Danish authorities have arrested and charged a 30-year-old Syrian asylum seeker living in Sweden, believed to have attempted a terrorist attack last November.
Danish police arrested the 30-year-old on Thursday in a joint operation that also involved members of the Danish intelligence services. So far they have failed to identify the suspect in custody, though they have suspicions that he was working with another suspected terrorist who was arrested in Germany, Reuters reports.
According to investigators, the man was working with another Syrian who was arrested last year at the Danish border with Germany after being found in possession possessing explosives, 17,000 matches, radio equipment, and an ignition device. The 20-year-old was charged with terrorism offences earlier this year and is believed to have links to the Islamic State.
According to Danish police, the man arrested Thursday had planned to join the arrested 20-year-old and attack random people with knives in Copenhagen, and potentially detonate several explosives.
Denmark Considers Tougher Border Controls with Sweden Because of Islamist Threat https://t.co/Pp3PAM8Aiu
— Breitbart London (@BreitbartLondon) June 30, 2017
The arrest comes only months after the anti-mass migration Danish People’s Party and the Danish Conservatives announced that they would potentially back legislation to increase security along the Swedish border due to the threat of radical Islamic terrorism there.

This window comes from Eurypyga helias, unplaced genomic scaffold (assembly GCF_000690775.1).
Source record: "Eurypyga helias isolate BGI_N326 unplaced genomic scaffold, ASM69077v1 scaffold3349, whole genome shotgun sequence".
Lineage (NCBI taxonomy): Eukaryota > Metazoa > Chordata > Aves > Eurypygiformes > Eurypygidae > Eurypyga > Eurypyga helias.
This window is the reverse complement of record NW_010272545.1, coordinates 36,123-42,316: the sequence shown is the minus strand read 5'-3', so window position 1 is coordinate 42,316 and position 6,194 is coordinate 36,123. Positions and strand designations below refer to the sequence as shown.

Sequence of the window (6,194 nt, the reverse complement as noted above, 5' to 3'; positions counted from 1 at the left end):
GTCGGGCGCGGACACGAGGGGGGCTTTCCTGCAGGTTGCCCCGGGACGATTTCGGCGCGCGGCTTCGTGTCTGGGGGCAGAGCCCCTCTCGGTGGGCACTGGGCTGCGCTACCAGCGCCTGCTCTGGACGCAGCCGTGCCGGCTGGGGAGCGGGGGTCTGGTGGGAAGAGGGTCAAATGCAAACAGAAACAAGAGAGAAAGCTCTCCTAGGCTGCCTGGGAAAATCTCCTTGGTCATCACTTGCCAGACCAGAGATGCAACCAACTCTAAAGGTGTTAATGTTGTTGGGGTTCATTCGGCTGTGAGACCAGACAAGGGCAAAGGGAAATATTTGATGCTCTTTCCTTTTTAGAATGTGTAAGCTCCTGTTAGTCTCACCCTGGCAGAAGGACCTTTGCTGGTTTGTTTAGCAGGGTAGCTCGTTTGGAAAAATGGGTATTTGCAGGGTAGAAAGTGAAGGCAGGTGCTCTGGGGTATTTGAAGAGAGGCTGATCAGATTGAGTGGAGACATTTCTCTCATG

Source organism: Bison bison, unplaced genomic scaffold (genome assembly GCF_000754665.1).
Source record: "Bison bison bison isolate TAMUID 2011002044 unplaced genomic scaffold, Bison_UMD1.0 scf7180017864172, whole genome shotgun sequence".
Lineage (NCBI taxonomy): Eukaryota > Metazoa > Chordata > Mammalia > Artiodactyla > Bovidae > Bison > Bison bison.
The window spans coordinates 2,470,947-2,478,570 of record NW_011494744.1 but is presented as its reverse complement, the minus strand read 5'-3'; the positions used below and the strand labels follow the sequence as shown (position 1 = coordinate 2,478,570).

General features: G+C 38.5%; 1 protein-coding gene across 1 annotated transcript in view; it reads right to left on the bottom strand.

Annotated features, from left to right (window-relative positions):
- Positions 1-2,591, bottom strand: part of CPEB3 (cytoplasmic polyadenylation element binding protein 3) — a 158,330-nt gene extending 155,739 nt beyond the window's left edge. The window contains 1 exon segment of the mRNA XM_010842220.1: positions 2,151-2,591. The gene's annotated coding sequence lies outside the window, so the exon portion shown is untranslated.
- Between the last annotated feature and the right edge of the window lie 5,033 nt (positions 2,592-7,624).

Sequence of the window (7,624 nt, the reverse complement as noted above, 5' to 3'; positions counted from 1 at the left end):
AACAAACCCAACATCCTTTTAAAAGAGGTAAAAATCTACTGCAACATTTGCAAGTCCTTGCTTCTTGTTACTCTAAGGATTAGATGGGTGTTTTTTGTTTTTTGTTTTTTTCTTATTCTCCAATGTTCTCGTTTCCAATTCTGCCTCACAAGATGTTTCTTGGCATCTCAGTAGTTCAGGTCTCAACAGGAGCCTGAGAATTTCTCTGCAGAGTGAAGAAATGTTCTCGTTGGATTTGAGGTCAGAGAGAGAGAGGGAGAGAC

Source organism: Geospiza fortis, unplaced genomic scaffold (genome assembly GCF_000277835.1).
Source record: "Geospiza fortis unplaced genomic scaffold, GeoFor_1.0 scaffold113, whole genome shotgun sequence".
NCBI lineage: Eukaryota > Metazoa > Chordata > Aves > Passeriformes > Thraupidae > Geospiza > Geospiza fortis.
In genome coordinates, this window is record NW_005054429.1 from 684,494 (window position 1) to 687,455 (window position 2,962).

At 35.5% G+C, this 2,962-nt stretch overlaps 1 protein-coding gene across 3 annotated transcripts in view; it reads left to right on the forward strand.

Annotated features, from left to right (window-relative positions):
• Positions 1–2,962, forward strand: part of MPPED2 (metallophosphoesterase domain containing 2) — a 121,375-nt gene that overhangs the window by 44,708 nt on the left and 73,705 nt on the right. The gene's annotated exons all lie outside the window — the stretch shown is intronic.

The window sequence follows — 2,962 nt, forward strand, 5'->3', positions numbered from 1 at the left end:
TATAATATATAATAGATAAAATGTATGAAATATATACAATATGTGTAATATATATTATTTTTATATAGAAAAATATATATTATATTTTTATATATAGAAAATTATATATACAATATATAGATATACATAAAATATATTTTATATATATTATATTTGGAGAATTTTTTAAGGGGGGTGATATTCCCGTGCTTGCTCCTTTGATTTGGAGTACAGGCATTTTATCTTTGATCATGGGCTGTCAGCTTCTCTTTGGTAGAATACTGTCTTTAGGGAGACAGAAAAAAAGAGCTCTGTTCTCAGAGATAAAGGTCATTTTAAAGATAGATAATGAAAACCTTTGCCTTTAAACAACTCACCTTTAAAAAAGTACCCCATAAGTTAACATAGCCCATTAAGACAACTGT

Laura Lindahl, an MP from the ruling Danish Liberal Alliance, argued against stricter controls, saying: “There must be a real threat there to make it worth introducing border controls measured against the disadvantages this entails for ordinary people who every day cross the border to carry out their jobs.”
The number of radical Islamic extremists in Sweden has grown substantially over the course of the migrant crisis, with Swedish security agency Sapo claiming that there are at least 2,000 violent extremists in the country earlier this year.
Only seven years prior the number was around ten times lower, being estimated at roughly 200.